Margaret McCartney: Let’s have a report on what resources the NHS needsBMJ 2017; 359 doi: https://doi.org/10.1136/bmj.j5296 (Published 27 November 2017) Cite this as: BMJ 2017;359:j5296
The Care Quality Commission’s chief inspector of hospitals, Edward Baker, has told the Daily Telegraph, “We need a model of care that is fit for the 21st century and the population as it is now.”1
Baker has written to English hospital chief executives,2 who are doubtless feeling the shivers of winter. He explains the rules to them: people who arrive in ambulances should be timed from when they arrive in the car park, not the emergency department; “corridor care” should not be normal care; and staff should be led effectively and consistently.
“For many trusts,” he writes, “their greatest risks to patient safety are likely to be in their emergency departments.” In due course, Baker intends to share lessons culled from staff working at trusts that the CQC has deemed good or outstanding.
He’s right: the NHS isn’t fit for purpose. And, in a relatively rich country, with the NHS constitution standing, this is inexcusable. Waiting lists for consultant led treatment are 25% longer than three years ago.3 Vacancies in the NHS are up 10% on 2016 figures.4
But why? Regulators are in a powerful position, but placing blame and the locus of control for the safe running of hospitals is not in the gift of single chief executives. Baker’s interview in the Telegraph was followed by an interview with David Behan, CQC chief executive, on the Today programme.5
Behan identified demand and complexity as reasons for the system struggling. He cited a GP project at Yeovil Hospital whose “impact is a 30% reduction of admissions into hospital,” and the Today programme’s John Humphrys seized on this as an example of a failure to roll out an obviously good idea. But these statistics in fact relate to a group of 200 patients with high care needs, not to the population in general, and no cost effectiveness calculations or absolute risk of admission reductions are available.6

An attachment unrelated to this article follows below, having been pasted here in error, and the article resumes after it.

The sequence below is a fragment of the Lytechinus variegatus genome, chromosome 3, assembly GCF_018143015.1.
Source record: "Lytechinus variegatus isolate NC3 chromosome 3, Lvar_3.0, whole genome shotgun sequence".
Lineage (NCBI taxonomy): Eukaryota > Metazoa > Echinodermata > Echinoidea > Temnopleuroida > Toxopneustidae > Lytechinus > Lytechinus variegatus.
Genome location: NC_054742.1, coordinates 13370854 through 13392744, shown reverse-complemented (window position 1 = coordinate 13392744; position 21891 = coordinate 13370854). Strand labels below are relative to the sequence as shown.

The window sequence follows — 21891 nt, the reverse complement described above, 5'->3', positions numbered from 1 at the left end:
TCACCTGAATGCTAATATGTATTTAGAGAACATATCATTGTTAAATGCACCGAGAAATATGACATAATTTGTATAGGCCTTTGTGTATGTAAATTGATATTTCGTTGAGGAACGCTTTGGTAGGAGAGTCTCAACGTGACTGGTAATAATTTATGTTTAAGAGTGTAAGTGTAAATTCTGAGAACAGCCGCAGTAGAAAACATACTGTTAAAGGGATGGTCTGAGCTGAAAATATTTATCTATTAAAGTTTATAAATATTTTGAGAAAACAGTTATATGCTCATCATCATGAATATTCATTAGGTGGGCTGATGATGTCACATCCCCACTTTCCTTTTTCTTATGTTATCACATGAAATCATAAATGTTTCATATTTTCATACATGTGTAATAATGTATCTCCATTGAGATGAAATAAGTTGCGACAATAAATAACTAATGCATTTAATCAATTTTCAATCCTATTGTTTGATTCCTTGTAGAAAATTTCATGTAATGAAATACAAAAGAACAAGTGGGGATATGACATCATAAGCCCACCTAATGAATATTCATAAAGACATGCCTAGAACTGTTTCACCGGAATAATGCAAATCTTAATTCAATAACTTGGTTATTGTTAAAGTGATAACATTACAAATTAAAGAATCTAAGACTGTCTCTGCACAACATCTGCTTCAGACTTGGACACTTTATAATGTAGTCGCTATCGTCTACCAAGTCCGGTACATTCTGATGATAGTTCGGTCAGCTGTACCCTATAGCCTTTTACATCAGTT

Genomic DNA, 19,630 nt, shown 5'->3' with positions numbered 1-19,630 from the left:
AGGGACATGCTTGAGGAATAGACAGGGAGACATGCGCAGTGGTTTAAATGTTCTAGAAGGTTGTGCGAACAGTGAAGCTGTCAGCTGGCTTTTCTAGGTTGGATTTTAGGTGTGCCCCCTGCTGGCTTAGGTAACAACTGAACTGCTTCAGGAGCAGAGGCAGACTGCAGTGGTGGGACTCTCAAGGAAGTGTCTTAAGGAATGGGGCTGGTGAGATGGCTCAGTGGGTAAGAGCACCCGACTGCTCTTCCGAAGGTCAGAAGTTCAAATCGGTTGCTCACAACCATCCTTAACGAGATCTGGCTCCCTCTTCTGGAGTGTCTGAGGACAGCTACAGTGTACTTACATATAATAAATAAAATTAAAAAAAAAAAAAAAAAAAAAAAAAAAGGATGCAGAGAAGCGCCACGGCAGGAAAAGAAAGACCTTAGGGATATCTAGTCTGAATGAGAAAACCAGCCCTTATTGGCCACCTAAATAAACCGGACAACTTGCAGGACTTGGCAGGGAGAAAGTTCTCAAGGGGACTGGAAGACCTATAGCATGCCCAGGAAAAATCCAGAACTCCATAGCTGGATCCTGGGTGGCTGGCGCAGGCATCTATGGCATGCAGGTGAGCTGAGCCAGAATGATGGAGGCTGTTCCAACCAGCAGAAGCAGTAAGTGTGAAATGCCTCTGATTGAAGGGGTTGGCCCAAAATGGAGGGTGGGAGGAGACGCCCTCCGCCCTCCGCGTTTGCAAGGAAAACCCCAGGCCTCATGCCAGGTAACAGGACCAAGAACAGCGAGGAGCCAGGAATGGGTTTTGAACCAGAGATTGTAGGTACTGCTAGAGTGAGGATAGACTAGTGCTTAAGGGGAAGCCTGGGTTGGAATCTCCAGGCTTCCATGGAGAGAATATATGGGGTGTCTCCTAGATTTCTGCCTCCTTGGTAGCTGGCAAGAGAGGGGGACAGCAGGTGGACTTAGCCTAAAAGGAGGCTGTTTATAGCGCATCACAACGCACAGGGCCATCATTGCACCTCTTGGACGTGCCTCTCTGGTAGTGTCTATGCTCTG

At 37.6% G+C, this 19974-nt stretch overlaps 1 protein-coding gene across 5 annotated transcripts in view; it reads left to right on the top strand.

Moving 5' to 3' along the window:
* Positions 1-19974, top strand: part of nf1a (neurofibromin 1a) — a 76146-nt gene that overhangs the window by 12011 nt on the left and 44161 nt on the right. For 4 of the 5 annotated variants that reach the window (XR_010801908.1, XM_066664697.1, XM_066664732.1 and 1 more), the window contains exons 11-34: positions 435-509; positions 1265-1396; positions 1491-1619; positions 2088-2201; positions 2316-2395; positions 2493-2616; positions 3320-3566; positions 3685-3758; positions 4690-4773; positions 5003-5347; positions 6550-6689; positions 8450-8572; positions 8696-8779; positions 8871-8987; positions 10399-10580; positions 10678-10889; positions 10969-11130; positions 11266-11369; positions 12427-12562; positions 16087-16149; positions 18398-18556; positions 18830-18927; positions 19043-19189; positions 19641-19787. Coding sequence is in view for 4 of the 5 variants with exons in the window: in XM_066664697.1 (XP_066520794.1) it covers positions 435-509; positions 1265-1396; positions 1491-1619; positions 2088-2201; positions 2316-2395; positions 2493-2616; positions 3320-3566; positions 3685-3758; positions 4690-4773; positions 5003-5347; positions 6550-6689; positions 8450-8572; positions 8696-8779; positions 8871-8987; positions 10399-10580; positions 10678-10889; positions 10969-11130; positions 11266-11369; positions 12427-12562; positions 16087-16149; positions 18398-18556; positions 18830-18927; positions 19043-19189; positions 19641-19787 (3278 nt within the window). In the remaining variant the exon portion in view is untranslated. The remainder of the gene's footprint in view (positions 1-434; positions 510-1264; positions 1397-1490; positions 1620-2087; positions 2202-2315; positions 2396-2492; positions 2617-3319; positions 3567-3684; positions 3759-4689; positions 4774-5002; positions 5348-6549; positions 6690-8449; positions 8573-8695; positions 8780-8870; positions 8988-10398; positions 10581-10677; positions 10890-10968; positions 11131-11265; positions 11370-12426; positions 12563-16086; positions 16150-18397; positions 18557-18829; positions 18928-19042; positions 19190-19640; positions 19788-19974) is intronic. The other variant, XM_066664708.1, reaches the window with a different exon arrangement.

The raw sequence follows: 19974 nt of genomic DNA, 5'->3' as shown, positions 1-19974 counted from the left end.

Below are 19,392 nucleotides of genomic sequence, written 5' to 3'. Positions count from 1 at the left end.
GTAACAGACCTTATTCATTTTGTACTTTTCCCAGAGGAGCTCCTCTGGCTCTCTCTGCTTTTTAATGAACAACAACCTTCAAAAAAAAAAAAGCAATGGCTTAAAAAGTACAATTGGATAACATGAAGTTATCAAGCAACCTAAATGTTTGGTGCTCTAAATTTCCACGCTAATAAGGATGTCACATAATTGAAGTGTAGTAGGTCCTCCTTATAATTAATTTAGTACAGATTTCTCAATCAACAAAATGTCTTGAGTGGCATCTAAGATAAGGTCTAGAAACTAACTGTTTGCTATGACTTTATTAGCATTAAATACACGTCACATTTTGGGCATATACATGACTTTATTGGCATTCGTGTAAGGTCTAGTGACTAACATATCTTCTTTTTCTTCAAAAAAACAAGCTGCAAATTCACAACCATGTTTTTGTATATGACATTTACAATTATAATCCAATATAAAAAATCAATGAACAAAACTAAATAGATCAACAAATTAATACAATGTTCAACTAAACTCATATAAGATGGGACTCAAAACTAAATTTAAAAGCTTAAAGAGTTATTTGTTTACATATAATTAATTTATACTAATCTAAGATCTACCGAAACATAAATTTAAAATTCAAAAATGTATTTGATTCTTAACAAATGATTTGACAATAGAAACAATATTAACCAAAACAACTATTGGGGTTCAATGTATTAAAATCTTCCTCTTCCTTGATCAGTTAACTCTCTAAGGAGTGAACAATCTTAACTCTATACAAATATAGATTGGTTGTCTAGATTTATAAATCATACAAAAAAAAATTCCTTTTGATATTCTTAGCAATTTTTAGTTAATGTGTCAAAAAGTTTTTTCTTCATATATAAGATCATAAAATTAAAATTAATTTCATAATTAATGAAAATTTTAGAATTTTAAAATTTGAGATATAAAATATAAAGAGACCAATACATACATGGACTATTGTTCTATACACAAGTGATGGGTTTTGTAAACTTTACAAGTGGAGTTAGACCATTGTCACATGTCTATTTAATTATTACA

Preventive healthcare initiatives can be valiantly pursued, but they don’t seem to affect emergency admissions.78 Case management is also unproved as a way of reducing admission rates significantly.9 We know that hospital admissions often happen because cuts mean that social services can’t meet needs,10 especially in deprived areas.11 But we don’t know what’s going on behind closed doors. I hope that the higher echelons of the CQC are taking the prime minister to task on the political leadership failures that led to this mess.
Notably, Baker has asked the medical royal colleges to identify safe workload standards for junior doctors.12 But the CQC shouldn’t stop there. How much can GPs, consultants, staff grade doctors, nurses, and physiotherapists reasonably be expected to do safely? And what resources do we need to do that work?
How much can GPs, consultants, staff grade doctors, nurses, and physiotherapists reasonably be expected to do safely?
Poor care due to healthcare workers being lazy or disorganised is very different from poor care due to an understaffed, under-resourced, overwhelmed NHS. And the treatments for each are remarkably different. I don’t want “transformations” based on speculative evidence that doesn’t look for harms. I want us to get the basics right.
Enough of scolding reports telling us what we’re failing to do: tell us instead how much time, resources, and staff we need if we’re to expect safe, humane care as standard.
Competing interests: See www.bmj.com/about-bmj/freelance-contributors/margaret-mccartney.
Provenance and peer review: Commissioned; not externally peer reviewed.
Follow Margaret on Twitter, @mgtmccartney